Tuesday, January 7, 2014

Whole Foods to Privately Support Local Growers with $25 Million

Heather Callaghan
Activist Post

If you are expanding a local growing or food business, you might want to look to Whole Foods Market. Or, do you wish to convert your farm to organic?

They had success with their $10 million in fixed low-interest loans to over 150 businesses. So why not follow it up and keep the growing going?

They announced last Thursday that they have now committed $25 million in funding to their Local Producer Loan Program (LPLP). Since 2007, they have provided 184 loans to 155 companies. Funds are targeted to help local growers, producers and food artisans.

Whole Foods (WF) appears to be walking the walk to better local growing by sending money where it's needed - the small local growing pioneers. To people where it might otherwise be difficult to obtain a loan, or at least a low-interest one.


According to them, their first $10 million has enabled growth, but also went to pioneer projects like biodynamic farming, non-GMO animal feed, pollinator health and healthier, environmental-protective packaging.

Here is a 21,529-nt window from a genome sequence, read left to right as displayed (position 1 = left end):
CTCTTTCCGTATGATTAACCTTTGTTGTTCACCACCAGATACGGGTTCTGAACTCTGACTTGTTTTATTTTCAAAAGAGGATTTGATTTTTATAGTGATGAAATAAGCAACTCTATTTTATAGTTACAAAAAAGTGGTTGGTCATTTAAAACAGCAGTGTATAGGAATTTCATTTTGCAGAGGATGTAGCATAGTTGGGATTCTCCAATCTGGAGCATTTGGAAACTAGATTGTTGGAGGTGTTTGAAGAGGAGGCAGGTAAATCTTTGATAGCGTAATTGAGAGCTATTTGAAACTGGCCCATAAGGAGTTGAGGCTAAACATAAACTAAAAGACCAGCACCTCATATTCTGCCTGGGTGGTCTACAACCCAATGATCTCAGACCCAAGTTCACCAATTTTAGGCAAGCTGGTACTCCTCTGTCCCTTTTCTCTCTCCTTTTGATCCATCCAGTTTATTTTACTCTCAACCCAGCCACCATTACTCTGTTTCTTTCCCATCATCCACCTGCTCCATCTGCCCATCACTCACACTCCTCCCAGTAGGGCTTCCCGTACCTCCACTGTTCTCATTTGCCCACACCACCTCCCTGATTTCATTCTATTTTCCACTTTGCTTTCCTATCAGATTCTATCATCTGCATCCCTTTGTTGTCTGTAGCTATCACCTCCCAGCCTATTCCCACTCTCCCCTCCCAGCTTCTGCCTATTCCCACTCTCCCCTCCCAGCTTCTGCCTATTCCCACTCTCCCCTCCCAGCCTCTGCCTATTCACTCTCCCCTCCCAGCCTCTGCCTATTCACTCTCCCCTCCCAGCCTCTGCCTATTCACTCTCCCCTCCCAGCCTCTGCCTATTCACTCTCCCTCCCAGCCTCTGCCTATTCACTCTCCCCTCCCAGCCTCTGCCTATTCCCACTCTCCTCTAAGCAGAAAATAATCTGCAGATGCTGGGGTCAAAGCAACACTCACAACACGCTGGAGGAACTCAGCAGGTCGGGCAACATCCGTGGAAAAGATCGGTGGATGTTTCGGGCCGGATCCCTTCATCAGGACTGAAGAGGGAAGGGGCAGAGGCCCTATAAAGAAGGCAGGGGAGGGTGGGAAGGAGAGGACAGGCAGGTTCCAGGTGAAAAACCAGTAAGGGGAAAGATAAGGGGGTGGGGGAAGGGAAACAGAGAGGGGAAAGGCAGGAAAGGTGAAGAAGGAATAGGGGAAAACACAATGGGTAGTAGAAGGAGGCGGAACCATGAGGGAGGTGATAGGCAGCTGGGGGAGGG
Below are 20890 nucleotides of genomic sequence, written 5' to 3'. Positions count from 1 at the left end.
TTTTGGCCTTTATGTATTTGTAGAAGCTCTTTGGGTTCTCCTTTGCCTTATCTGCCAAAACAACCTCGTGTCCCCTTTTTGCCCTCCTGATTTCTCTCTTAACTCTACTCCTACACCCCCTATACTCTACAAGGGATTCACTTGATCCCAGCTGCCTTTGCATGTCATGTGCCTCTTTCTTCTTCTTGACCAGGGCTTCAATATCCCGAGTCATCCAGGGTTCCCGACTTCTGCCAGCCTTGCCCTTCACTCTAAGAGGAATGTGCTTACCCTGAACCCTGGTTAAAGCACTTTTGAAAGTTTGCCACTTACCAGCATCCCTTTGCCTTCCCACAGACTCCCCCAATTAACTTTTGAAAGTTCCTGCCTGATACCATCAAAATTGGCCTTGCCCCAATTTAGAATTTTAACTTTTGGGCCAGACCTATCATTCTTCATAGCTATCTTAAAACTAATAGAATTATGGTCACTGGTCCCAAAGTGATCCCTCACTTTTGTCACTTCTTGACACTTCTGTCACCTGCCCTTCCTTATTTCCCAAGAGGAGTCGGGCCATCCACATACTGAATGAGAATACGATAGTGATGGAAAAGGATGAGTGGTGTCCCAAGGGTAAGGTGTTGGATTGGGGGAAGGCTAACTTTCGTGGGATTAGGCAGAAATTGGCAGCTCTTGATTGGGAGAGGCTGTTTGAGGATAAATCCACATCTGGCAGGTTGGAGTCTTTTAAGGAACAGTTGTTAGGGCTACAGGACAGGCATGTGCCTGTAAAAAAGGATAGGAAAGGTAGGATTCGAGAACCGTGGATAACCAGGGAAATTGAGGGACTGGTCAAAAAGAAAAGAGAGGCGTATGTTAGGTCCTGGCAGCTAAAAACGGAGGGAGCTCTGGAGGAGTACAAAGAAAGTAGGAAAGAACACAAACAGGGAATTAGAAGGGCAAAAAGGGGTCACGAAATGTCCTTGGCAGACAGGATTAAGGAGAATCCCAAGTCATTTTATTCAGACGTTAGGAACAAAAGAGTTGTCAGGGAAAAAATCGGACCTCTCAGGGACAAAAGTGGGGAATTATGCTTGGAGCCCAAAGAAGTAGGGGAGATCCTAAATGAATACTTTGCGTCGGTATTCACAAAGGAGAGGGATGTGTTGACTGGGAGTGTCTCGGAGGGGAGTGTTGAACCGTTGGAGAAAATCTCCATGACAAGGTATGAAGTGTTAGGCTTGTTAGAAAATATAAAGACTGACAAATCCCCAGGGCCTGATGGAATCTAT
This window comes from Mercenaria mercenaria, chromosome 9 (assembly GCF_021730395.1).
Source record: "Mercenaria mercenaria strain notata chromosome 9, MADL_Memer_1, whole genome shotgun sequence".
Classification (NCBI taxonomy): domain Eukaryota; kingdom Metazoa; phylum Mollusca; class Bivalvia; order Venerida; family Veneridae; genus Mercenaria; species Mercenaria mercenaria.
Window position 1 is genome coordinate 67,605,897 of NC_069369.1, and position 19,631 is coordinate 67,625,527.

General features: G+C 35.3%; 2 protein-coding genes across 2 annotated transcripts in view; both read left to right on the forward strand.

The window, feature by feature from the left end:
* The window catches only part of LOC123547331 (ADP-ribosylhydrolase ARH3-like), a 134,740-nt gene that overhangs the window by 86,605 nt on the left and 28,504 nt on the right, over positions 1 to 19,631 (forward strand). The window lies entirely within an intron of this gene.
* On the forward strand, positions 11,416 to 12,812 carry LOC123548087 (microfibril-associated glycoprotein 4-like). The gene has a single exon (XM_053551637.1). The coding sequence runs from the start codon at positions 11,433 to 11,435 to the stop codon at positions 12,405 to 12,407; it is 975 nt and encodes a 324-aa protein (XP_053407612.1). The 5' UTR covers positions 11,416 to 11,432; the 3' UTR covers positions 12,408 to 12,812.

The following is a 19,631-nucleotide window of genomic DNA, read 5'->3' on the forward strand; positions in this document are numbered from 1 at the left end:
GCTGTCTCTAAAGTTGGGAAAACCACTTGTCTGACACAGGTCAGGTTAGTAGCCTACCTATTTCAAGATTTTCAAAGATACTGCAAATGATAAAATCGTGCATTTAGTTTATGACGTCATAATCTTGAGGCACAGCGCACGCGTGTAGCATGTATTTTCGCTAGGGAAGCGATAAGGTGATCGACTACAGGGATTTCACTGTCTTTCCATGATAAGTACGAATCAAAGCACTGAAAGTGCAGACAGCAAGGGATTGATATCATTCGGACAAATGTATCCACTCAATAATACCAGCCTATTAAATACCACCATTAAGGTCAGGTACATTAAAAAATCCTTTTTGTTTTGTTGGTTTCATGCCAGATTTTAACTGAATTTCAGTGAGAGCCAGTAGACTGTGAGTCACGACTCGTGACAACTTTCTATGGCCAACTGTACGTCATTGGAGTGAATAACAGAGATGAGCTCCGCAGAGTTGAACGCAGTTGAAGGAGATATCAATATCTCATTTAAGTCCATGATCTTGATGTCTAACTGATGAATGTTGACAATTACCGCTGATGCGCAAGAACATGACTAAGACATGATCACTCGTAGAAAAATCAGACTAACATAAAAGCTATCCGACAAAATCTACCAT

The addition of $15 million can go a long way, so the company welcomes new loan applications from producers seeking to expand their businesses. Whether applicants offer a distinctive artisan food product or a new hydroponic farming facility, WF loan administrators, buyers and local foragers work closely with business owners to drive growth and success.

Betsy Foster, the global vice president of growth and business development emphasizes that expanding the program is a direct result of the innovations and successes of the loan recipients.

While some loan recipients sell products in Whole Foods Market stores, such as organic vegetable farmers, grass-fed cattle ranchers, natural body care producers and gluten-free bakers, many other recipients operate businesses that support the natural foods industry. Additionally, they wish to help more women start businesses.

In the end, it really expands the WF business but could also expand the selection and quality for customers. Consumer enthusiasm for WF has waxed and waned over the years with controversies surrounding GMOs and corporatism. This program appears to be keeping funds in the U.S.

Loan recipients must meet Whole Foods Market's quality standards, use the funds for expansion and have a viable business plan. Typical loans range from $1,000 to $100,000 and have fixed low-interest rates.

Previous loan recipients have used their loans for purchasing more livestock, investing in new equipment, expanding production facilities, adapting to more sustainable practices or converting to organic production.